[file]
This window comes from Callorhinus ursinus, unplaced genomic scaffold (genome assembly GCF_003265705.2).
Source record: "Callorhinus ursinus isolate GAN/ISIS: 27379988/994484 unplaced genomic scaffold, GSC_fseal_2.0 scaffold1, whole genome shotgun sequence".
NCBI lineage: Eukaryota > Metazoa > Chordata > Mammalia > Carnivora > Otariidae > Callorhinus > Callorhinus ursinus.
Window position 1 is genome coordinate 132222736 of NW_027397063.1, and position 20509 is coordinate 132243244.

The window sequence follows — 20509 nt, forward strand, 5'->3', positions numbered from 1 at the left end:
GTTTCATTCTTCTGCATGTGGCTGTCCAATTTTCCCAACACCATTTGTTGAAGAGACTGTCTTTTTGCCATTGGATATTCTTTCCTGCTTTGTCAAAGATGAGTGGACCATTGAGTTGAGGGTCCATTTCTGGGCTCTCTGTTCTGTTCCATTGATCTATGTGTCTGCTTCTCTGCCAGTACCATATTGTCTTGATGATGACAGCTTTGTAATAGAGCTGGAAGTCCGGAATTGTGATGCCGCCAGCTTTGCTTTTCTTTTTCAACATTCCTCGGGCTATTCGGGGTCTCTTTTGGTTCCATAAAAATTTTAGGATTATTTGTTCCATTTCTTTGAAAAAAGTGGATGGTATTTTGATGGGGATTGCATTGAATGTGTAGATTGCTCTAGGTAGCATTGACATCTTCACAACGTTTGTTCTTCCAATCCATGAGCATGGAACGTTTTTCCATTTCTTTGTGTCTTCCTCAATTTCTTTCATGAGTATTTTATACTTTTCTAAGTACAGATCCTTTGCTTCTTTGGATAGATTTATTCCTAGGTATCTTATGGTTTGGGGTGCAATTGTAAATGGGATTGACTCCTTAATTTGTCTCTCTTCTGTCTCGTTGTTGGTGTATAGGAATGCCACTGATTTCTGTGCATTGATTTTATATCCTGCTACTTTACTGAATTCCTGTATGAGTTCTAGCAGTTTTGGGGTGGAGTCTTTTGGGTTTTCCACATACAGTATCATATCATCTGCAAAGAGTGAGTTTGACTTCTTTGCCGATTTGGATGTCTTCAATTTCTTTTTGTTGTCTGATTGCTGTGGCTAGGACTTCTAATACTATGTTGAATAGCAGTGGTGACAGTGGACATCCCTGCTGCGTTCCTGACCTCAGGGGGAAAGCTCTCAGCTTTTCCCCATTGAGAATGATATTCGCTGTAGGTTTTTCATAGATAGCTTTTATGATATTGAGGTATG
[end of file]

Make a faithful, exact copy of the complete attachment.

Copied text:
This window comes from Callorhinus ursinus, unplaced genomic scaffold (genome assembly GCF_003265705.2).
Source record: "Callorhinus ursinus isolate GAN/ISIS: 27379988/994484 unplaced genomic scaffold, GSC_fseal_2.0 scaffold1, whole genome shotgun sequence".
NCBI lineage: Eukaryota > Metazoa > Chordata > Mammalia > Carnivora > Otariidae > Callorhinus > Callorhinus ursinus.
Window position 1 is genome coordinate 132222736 of NW_027397063.1, and position 20509 is coordinate 132243244.

The window sequence follows — 20509 nt, forward strand, 5'->3', positions numbered from 1 at the left end:
GTTTCATTCTTCTGCATGTGGCTGTCCAATTTTCCCAACACCATTTGTTGAAGAGACTGTCTTTTTGCCATTGGATATTCTTTCCTGCTTTGTCAAAGATGAGTGGACCATTGAGTTGAGGGTCCATTTCTGGGCTCTCTGTTCTGTTCCATTGATCTATGTGTCTGCTTCTCTGCCAGTACCATATTGTCTTGATGATGACAGCTTTGTAATAGAGCTGGAAGTCCGGAATTGTGATGCCGCCAGCTTTGCTTTTCTTTTTCAACATTCCTCGGGCTATTCGGGGTCTCTTTTGGTTCCATAAAAATTTTAGGATTATTTGTTCCATTTCTTTGAAAAAAGTGGATGGTATTTTGATGGGGATTGCATTGAATGTGTAGATTGCTCTAGGTAGCATTGACATCTTCACAACGTTTGTTCTTCCAATCCATGAGCATGGAACGTTTTTCCATTTCTTTGTGTCTTCCTCAATTTCTTTCATGAGTATTTTATACTTTTCTAAGTACAGATCCTTTGCTTCTTTGGATAGATTTATTCCTAGGTATCTTATGGTTTGGGGTGCAATTGTAAATGGGATTGACTCCTTAATTTGTCTCTCTTCTGTCTCGTTGTTGGTGTATAGGAATGCCACTGATTTCTGTGCATTGATTTTATATCCTGCTACTTTACTGAATTCCTGTATGAGTTCTAGCAGTTTTGGGGTGGAGTCTTTTGGGTTTTCCACATACAGTATCATATCATCTGCAAAGAGTGAGTTTGACTTCTTTGCCGATTTGGATGTCTTCAATTTCTTTTTGTTGTCTGATTGCTGTGGCTAGGACTTCTAATACTATGTTGAATAGCAGTGGTGACAGTGGACATCCCTGCTGCGTTCCTGACCTCAGGGGGAAAGCTCTCAGCTTTTCCCCATTGAGAATGATATTCGCTGTAGGTTTTTCATAGATAGCTTTTATGATATTGAGGTATG